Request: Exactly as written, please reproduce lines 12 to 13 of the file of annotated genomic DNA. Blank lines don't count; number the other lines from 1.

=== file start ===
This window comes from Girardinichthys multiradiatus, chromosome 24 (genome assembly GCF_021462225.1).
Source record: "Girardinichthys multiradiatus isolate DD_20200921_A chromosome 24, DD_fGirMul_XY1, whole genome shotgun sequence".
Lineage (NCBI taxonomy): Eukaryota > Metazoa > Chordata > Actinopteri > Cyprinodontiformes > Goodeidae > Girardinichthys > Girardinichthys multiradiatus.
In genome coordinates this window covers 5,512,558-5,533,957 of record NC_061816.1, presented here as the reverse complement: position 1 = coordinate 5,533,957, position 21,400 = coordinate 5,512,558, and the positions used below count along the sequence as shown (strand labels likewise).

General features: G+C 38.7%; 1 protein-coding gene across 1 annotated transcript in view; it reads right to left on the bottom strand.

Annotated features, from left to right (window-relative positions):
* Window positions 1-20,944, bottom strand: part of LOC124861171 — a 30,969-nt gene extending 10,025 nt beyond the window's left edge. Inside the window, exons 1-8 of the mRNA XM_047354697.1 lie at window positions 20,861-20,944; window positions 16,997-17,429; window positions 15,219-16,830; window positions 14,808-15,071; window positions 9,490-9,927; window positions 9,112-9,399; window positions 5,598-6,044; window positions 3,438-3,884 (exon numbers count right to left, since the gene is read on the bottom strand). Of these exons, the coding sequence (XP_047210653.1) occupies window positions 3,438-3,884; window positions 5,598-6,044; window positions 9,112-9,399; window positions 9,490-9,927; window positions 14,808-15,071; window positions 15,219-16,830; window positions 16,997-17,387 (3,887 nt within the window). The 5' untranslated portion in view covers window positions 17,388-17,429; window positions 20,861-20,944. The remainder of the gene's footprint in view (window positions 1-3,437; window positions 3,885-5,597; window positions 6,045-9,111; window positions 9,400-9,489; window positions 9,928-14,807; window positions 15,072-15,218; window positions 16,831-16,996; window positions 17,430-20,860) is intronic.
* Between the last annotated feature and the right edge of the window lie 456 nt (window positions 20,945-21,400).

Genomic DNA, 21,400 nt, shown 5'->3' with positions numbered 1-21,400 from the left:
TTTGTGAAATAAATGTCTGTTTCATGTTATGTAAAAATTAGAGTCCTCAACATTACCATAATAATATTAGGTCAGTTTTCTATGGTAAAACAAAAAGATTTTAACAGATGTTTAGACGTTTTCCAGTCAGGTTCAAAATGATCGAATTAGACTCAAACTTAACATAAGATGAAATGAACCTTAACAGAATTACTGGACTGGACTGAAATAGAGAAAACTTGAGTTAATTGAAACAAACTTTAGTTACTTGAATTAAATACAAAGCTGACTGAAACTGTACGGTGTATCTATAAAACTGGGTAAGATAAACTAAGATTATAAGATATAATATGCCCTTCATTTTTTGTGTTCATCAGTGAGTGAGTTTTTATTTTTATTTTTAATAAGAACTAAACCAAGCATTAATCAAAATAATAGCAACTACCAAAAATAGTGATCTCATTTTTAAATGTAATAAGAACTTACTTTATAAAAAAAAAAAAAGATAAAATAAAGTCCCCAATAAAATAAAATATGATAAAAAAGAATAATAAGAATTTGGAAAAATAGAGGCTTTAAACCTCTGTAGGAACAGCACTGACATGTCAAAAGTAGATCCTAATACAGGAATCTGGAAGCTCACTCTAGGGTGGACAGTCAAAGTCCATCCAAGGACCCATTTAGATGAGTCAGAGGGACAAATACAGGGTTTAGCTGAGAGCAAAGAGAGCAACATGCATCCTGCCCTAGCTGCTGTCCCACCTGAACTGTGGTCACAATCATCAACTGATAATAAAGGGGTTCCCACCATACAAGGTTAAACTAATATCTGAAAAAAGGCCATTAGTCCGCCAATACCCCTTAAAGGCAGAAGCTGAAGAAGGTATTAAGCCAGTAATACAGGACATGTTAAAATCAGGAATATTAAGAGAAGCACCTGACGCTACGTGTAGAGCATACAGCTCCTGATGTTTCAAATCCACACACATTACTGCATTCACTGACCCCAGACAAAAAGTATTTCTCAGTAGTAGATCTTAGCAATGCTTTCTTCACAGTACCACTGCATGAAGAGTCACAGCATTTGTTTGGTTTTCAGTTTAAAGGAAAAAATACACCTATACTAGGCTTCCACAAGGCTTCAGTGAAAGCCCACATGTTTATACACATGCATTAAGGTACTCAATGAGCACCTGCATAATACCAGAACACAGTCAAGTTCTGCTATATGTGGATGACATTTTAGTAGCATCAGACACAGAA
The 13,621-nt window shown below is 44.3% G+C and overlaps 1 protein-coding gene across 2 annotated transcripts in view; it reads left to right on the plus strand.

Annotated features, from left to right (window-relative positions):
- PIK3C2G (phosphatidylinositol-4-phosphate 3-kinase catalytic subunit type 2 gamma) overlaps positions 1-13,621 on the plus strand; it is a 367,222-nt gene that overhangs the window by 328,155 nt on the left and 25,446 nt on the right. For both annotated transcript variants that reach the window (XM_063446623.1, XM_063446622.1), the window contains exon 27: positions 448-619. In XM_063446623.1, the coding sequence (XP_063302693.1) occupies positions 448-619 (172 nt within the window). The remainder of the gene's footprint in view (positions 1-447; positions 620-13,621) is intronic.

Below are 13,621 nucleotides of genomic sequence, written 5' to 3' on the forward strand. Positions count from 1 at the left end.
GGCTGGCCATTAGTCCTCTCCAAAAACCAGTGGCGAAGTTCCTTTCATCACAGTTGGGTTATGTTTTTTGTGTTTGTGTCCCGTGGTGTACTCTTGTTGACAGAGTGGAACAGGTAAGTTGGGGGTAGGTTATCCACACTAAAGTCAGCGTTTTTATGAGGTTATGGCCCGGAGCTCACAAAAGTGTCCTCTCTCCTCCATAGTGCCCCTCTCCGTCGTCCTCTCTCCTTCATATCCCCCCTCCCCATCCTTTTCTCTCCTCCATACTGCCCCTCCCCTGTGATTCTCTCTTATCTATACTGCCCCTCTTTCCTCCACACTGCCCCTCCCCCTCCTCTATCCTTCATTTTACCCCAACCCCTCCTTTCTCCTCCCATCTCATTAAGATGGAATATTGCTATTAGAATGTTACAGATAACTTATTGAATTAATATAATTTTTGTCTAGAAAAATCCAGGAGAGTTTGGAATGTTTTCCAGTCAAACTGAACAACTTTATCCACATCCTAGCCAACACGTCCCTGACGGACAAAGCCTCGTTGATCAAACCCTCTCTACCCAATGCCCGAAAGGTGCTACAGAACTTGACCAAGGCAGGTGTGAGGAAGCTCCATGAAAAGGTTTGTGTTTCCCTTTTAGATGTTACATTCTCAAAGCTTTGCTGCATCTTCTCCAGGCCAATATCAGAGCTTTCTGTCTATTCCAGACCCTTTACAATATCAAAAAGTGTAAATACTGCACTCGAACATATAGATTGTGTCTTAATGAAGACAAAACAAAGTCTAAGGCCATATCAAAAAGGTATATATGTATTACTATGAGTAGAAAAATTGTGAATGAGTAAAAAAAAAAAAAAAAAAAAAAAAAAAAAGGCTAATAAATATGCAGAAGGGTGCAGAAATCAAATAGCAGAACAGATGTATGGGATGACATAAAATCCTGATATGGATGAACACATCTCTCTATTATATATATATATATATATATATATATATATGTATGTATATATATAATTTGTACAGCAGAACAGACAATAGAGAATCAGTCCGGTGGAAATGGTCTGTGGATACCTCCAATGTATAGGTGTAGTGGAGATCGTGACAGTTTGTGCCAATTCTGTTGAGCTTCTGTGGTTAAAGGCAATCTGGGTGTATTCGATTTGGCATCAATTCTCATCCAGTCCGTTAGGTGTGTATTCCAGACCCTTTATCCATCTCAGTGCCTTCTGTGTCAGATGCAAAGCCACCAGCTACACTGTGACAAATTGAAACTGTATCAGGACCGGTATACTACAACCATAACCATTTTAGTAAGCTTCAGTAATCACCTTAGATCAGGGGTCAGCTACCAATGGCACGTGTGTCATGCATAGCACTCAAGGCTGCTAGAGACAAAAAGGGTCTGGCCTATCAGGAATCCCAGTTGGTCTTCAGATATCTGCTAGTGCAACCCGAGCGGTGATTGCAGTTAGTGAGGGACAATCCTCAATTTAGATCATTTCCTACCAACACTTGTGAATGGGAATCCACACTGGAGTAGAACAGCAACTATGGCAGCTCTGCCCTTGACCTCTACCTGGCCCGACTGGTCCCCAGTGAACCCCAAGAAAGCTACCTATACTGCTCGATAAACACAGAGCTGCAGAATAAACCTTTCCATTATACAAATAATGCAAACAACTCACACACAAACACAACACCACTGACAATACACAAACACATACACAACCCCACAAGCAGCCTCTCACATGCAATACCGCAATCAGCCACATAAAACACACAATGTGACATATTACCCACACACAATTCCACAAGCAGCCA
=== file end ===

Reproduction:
Annotated features, from left to right (window-relative positions):
- PIK3C2G (phosphatidylinositol-4-phosphate 3-kinase catalytic subunit type 2 gamma) overlaps positions 1-13,621 on the plus strand; it is a 367,222-nt gene that overhangs the window by 328,155 nt on the left and 25,446 nt on the right. For both annotated transcript variants that reach the window (XM_063446623.1, XM_063446622.1), the window contains exon 27: positions 448-619. In XM_063446623.1, the coding sequence (XP_063302693.1) occupies positions 448-619 (172 nt within the window). The remainder of the gene's footprint in view (positions 1-447; positions 620-13,621) is intronic.